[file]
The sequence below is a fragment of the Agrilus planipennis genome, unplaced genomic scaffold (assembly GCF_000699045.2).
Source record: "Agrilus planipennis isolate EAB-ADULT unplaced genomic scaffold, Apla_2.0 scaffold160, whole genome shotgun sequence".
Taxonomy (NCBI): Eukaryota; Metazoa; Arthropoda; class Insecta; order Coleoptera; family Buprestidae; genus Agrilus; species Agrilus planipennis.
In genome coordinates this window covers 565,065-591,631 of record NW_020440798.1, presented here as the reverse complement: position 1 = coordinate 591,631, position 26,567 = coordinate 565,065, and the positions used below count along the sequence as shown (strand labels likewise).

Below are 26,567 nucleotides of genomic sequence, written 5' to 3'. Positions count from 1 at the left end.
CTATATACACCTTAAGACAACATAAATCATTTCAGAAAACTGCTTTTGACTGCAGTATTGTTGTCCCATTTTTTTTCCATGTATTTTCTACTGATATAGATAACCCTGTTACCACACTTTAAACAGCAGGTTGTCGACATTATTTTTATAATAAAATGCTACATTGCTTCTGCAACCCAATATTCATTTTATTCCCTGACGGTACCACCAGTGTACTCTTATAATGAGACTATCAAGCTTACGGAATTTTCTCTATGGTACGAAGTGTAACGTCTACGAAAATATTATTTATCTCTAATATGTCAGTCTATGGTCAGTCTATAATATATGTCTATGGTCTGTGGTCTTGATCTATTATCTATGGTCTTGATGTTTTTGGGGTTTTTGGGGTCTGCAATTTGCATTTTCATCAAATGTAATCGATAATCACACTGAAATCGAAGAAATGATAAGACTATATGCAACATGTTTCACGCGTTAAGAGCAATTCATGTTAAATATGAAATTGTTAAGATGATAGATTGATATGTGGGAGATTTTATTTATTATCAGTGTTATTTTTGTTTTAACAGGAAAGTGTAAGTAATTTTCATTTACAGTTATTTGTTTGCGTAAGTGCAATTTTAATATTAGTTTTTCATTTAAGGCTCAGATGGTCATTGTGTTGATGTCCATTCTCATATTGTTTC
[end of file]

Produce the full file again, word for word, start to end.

The sequence below is a fragment of the Agrilus planipennis genome, unplaced genomic scaffold (assembly GCF_000699045.2).
Source record: "Agrilus planipennis isolate EAB-ADULT unplaced genomic scaffold, Apla_2.0 scaffold160, whole genome shotgun sequence".
Taxonomy (NCBI): Eukaryota; Metazoa; Arthropoda; class Insecta; order Coleoptera; family Buprestidae; genus Agrilus; species Agrilus planipennis.
In genome coordinates this window covers 565,065-591,631 of record NW_020440798.1, presented here as the reverse complement: position 1 = coordinate 591,631, position 26,567 = coordinate 565,065, and the positions used below count along the sequence as shown (strand labels likewise).

Below are 26,567 nucleotides of genomic sequence, written 5' to 3'. Positions count from 1 at the left end.
CTATATACACCTTAAGACAACATAAATCATTTCAGAAAACTGCTTTTGACTGCAGTATTGTTGTCCCATTTTTTTTCCATGTATTTTCTACTGATATAGATAACCCTGTTACCACACTTTAAACAGCAGGTTGTCGACATTATTTTTATAATAAAATGCTACATTGCTTCTGCAACCCAATATTCATTTTATTCCCTGACGGTACCACCAGTGTACTCTTATAATGAGACTATCAAGCTTACGGAATTTTCTCTATGGTACGAAGTGTAACGTCTACGAAAATATTATTTATCTCTAATATGTCAGTCTATGGTCAGTCTATAATATATGTCTATGGTCTGTGGTCTTGATCTATTATCTATGGTCTTGATGTTTTTGGGGTTTTTGGGGTCTGCAATTTGCATTTTCATCAAATGTAATCGATAATCACACTGAAATCGAAGAAATGATAAGACTATATGCAACATGTTTCACGCGTTAAGAGCAATTCATGTTAAATATGAAATTGTTAAGATGATAGATTGATATGTGGGAGATTTTATTTATTATCAGTGTTATTTTTGTTTTAACAGGAAAGTGTAAGTAATTTTCATTTACAGTTATTTGTTTGCGTAAGTGCAATTTTAATATTAGTTTTTCATTTAAGGCTCAGATGGTCATTGTGTTGATGTCCATTCTCATATTGTTTC